Episode 191: Fryderyk and Ferdinand

Nocturne in F Major, Op. 15, No. 2; Hiller: Etude No. 12 in F minor, Op. 15

rc-hiller-200“Hiller is an immensely talented fellow – a former pupil of Hummel – whose concerto and Symphony produced a great effect three days ago. He’s on the same lines as Beethoven, but a man full of poetry, fire, and spirit.”

Chopin wrote those words about his new pal Ferdinand Hiller to his friends back home in Poland in 1831. It’s easy to understand their connection: Hiller was a fellow new arrival in the City of Lights, and like Chopin, admired Bach, Mozart, and Mozart’s student Johann Nepomuk Hummel. No wonder Chopin dedicated his Op. 15 Nocturnes to his Frankfurt friend. Today, we might say that Hiller was Chopin’s wingman: for a while they were inseparable at social events. It was Hiller who was at Chopin’s side the fateful day he met George Sand. “What an unattractive person La Sand is,” Chopin reportedly whispered to his friend. “Is she really a woman?”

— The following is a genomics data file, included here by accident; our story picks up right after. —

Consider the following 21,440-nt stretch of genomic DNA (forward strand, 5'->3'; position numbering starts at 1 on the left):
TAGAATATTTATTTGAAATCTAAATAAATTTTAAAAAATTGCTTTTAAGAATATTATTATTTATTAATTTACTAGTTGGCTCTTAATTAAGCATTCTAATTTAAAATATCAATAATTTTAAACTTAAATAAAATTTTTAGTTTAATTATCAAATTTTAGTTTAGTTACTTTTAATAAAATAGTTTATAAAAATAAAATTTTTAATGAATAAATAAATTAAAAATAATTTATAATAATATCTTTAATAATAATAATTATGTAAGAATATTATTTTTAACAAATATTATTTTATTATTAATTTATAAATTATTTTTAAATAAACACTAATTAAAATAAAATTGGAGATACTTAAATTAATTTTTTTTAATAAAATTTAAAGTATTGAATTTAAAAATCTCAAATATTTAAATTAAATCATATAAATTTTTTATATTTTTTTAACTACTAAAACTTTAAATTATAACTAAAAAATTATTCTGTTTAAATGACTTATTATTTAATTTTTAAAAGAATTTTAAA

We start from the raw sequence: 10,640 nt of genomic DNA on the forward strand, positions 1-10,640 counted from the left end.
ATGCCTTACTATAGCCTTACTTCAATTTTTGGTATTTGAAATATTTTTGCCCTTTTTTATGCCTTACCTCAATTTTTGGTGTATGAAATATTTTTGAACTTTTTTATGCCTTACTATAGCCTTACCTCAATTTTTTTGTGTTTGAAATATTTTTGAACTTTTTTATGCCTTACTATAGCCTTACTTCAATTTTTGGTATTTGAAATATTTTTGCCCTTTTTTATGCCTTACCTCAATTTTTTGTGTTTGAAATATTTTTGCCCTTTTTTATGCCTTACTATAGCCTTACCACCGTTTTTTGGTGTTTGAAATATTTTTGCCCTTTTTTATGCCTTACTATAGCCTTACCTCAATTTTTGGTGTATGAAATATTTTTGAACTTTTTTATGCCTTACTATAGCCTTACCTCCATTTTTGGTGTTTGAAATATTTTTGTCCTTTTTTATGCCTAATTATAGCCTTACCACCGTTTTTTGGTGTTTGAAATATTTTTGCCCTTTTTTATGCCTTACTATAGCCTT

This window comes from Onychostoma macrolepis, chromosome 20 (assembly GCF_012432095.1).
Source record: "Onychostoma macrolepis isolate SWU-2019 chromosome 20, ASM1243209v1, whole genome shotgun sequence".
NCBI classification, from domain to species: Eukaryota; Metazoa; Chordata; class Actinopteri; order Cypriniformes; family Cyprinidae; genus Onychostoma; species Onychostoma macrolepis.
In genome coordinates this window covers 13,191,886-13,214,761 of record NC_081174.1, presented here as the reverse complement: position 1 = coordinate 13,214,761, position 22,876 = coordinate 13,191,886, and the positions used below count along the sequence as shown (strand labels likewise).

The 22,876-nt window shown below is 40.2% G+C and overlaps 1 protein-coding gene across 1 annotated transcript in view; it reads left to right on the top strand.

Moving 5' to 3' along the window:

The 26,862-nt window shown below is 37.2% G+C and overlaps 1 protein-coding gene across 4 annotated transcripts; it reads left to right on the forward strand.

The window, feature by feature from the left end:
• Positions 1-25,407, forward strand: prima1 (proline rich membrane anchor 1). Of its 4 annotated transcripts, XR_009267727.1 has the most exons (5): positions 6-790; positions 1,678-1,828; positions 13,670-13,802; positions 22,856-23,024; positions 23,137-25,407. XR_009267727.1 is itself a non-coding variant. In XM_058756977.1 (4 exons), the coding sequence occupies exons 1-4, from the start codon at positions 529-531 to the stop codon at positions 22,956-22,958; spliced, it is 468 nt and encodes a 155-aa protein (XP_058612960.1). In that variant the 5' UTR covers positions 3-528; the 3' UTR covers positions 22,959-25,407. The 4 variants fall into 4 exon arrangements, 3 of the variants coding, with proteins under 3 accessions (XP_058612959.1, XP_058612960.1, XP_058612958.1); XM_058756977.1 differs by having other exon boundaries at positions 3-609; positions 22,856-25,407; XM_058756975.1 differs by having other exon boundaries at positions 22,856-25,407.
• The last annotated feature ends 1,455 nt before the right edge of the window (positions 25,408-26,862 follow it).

And, oh to have been there on the day in 1833 when Chopin, Hiller, and their mutual friend Franz Liszt were the soloists in Bach’s Concerto for Three Keyboards, or when Fryderyk and Ferdinand set off on a road trip the next year to visit Felix Mendelssohn. Felix told his family the three spent all their time together, playing each other’s music, but noted his two visitors “”suffer somewhat from the Parisian mania for despair and emotional exaggeration.”

And what of Hiller’s own music? Well, first you have to find it; Hiller’s been almost totally forgotten today. If you do, you’ll discover a mixture of Bach, Mendelssohn…and Chopin. Hiller’s magnum opus – a set of Etudes coincidentally labeled Op. 15, bears witness to a critical assessment of Hiller’s heyday in the 1830s: “A composer who influenced colleagues like Chopin, Mendelssohn, and Liszt at least as much as they influenced him.” - Benjamin K. Roe

Radio Chopin Episode 191: Fryderyk and Ferdinand



Nocturne in F Major, Op. 15, No. 2



Hiller: Etude No. 12 in F minor, Op. 15